El Niño to Blame for Panama Canal Drought, Research Reveals

Drought That Snarled Panama Canal Was Linked to El Niño, Study Finds

El Niño, not Global Warming, Behind Panama Canal Drought, Study Reveals

An international team of scientists has determined that below-normal rainfall linked to the natural climate cycle El Niño, rather than global warming, was the driving force behind the recent drought in the Panama Canal. The drought has had significant implications for global trade as low reservoir levels have restricted cargo traffic in the canal for most of the past year.

Global Trade Disruptions and Local Water Supply Concerns

Due to insufficient water necessary to raise and lower ships, canal officials were compelled last summer to drastically reduce the number of vessels they permitted through the canal. This has caused costly problems for shipping companies around the globe. Only recently have canal crossings begun to gradually increase.

However, the researchers caution that the region’s water worries could escalate in future decades. As Panama’s population swells and maritime trade proliferates, water demand is projected to make up a significantly larger portion of the available supply by 2050. This could mean that future El Niño years may cause even greater disruptions, impacting not just global shipping, but also the water supplies for local residents.

Panama’s Rainfall Variations and their Impact

Despite being one of the wettest places on Earth, with the area around the canal receiving over eight feet of rain a year on average, Panama experienced only around three-quarters of its usual rainfall last year. This resulted in the nation’s third-driest year in almost a century and a half of records. The dry spell followed two others in 1997-98 and 2015-16, both of which coincided with El Niño conditions and similarly hampered canal traffic.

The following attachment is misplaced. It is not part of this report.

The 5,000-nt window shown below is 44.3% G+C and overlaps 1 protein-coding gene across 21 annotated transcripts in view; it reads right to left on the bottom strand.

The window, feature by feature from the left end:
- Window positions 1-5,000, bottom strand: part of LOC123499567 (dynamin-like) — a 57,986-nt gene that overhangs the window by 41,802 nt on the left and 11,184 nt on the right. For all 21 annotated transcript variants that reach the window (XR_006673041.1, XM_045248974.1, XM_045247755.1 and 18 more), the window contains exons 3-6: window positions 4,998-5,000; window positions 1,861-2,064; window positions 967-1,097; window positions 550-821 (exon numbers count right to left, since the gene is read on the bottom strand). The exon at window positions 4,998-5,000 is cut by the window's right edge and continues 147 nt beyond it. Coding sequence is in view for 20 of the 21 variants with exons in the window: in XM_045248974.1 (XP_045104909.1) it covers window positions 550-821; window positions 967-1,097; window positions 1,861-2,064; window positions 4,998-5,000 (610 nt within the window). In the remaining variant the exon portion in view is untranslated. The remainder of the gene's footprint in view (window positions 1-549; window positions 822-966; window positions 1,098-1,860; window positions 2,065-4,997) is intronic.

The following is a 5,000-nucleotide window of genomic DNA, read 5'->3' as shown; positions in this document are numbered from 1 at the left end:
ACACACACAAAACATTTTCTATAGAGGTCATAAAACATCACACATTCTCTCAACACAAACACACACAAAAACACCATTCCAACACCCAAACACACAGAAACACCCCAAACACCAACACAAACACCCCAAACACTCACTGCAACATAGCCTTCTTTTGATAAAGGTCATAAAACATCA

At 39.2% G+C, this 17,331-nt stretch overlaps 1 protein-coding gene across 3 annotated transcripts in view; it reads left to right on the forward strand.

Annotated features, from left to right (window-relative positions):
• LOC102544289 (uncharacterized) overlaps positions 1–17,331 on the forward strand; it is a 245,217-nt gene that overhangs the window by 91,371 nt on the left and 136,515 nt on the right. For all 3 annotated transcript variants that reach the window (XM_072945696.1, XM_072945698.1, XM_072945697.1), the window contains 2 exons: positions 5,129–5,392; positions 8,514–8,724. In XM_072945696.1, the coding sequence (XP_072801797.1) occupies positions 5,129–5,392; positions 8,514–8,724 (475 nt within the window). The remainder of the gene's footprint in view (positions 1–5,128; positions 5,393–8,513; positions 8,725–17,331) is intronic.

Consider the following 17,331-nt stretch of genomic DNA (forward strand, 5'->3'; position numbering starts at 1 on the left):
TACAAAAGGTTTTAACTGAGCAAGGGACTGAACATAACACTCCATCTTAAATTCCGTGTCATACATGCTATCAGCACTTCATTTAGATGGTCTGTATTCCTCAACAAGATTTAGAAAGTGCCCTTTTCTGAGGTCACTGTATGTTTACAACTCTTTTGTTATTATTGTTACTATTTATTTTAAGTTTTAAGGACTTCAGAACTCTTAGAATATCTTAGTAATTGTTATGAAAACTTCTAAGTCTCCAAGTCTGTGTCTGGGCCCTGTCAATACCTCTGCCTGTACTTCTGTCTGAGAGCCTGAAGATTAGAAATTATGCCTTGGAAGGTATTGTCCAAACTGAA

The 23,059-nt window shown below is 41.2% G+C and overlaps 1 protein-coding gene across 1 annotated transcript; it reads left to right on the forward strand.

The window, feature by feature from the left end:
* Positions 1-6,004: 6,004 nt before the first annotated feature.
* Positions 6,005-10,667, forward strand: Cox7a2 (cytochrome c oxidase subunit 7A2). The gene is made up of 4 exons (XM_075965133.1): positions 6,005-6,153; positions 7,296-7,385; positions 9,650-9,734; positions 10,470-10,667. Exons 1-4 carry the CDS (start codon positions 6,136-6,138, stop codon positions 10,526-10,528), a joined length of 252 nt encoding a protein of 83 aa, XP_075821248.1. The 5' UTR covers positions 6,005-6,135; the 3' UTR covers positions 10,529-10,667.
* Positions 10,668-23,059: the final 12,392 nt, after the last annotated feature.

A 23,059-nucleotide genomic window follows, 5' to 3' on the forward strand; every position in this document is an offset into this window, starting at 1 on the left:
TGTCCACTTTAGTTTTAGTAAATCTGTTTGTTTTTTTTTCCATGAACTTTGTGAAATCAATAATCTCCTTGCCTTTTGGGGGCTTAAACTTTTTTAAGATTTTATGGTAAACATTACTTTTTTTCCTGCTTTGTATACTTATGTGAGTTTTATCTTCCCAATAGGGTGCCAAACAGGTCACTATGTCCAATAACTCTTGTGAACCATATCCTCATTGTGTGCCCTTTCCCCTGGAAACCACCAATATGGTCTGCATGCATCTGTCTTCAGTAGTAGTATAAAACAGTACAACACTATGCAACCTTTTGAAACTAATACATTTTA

Investigating the Underlying Causes

Scientists sought to understand if this was a mere coincidence, or if it could be attributed to global warming and thus be a prelude to future occurrences. They examined weather records in Panama and utilized computer models to simulate the global climate under various conditions. Their findings indicated that lack of rainfall, not increased temperatures leading to higher evaporation rates, was the primary cause of low water levels in the canal’s reservoirs.

The Role of El Niño in Rainfall Reduction

Interestingly, the researchers found no evidence suggesting that human-induced climate change was behind the modest decrease in Panama’s wet-season rainfall in recent decades. Instead, they found a clear link between El Niño and below-average rainfall in the region. During an El Niño year, there’s a 5 percent chance that rainfall will be as low as it was in 2023, the scientists estimated.

Looking Ahead: Climate Trends and Predictions

At present, El Niño conditions are diminishing, according to the National Oceanic and Atmospheric Administration. La Niña, the opposite phase of the cycle, is anticipated to emerge this summer. While the cause of the slight drying trend in Panama remains uncertain, future trends in a warming climate are equally unclear, underscoring the complexity of climate dynamics and their impacts on both local and global scales.

The research on the Panama Canal drought was conducted by scientists affiliated with World Weather Attribution, a research initiative that investigates extreme weather events shortly after they occur. Their findings are yet to undergo peer review, but already offer significant insights into the intricate interplay between climate phenomena and their far-reaching consequences.